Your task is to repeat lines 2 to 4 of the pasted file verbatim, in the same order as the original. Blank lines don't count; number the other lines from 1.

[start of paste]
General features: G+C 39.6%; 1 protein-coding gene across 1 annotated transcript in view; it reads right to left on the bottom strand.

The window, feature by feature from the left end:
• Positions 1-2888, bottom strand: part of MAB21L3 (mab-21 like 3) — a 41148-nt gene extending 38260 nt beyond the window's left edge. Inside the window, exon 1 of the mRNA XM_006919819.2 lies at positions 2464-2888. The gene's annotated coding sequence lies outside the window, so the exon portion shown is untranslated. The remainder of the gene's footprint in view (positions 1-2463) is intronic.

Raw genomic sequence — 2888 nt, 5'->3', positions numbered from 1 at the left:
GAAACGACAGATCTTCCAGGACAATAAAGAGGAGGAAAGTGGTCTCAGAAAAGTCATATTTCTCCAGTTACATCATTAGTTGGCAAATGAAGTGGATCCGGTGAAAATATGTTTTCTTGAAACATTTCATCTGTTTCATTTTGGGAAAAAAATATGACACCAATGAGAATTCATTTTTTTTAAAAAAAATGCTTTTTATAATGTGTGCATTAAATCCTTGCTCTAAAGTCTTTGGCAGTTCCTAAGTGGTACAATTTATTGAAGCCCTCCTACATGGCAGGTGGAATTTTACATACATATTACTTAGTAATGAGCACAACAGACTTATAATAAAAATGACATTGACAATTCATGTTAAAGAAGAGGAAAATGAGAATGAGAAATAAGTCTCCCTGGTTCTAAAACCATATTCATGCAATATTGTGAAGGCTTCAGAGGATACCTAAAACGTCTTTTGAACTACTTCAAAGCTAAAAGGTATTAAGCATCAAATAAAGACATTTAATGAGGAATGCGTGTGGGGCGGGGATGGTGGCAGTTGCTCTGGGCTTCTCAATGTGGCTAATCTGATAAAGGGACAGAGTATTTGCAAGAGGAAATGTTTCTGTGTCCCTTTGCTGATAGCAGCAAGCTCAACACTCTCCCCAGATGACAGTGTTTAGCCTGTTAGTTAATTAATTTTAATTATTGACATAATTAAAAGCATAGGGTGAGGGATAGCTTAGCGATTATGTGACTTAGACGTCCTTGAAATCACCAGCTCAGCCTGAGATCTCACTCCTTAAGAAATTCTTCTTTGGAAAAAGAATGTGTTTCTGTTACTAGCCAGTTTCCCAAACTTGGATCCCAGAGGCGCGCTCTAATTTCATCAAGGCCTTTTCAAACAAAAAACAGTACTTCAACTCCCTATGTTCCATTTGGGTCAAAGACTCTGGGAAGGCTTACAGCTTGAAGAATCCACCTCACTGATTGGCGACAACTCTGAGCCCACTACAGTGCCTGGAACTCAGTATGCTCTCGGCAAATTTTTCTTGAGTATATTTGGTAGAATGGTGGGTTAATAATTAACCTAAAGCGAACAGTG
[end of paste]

The window, feature by feature from the left end:
• Positions 1-2888, bottom strand: part of MAB21L3 (mab-21 like 3) — a 41148-nt gene extending 38260 nt beyond the window's left edge. Inside the window, exon 1 of the mRNA XM_006919819.2 lies at positions 2464-2888. The gene's annotated coding sequence lies outside the window, so the exon portion shown is untranslated. The remainder of the gene's footprint in view (positions 1-2463) is intronic.

Raw genomic sequence — 2888 nt, 5'->3', positions numbered from 1 at the left: